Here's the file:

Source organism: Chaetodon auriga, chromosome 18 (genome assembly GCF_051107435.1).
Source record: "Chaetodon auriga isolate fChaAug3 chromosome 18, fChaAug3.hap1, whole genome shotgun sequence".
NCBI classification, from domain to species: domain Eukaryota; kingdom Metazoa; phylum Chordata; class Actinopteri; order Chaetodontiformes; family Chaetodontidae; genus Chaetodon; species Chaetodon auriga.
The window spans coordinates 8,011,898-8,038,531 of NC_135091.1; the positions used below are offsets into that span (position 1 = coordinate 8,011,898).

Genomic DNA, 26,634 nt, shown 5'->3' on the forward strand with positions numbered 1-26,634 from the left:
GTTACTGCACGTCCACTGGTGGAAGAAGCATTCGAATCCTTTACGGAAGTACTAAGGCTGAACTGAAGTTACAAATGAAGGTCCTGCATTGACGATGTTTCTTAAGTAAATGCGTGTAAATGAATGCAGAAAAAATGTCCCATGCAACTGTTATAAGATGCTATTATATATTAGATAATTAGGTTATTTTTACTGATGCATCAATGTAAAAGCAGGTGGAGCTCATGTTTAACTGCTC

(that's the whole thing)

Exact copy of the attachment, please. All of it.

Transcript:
Source organism: Chaetodon auriga, chromosome 18 (genome assembly GCF_051107435.1).
Source record: "Chaetodon auriga isolate fChaAug3 chromosome 18, fChaAug3.hap1, whole genome shotgun sequence".
NCBI classification, from domain to species: domain Eukaryota; kingdom Metazoa; phylum Chordata; class Actinopteri; order Chaetodontiformes; family Chaetodontidae; genus Chaetodon; species Chaetodon auriga.
The window spans coordinates 8,011,898-8,038,531 of NC_135091.1; the positions used below are offsets into that span (position 1 = coordinate 8,011,898).

Genomic DNA, 26,634 nt, shown 5'->3' on the forward strand with positions numbered 1-26,634 from the left:
GTTACTGCACGTCCACTGGTGGAAGAAGCATTCGAATCCTTTACGGAAGTACTAAGGCTGAACTGAAGTTACAAATGAAGGTCCTGCATTGACGATGTTTCTTAAGTAAATGCGTGTAAATGAATGCAGAAAAAATGTCCCATGCAACTGTTATAAGATGCTATTATATATTAGATAATTAGGTTATTTTTACTGATGCATCAATGTAAAAGCAGGTGGAGCTCATGTTTAACTGCTC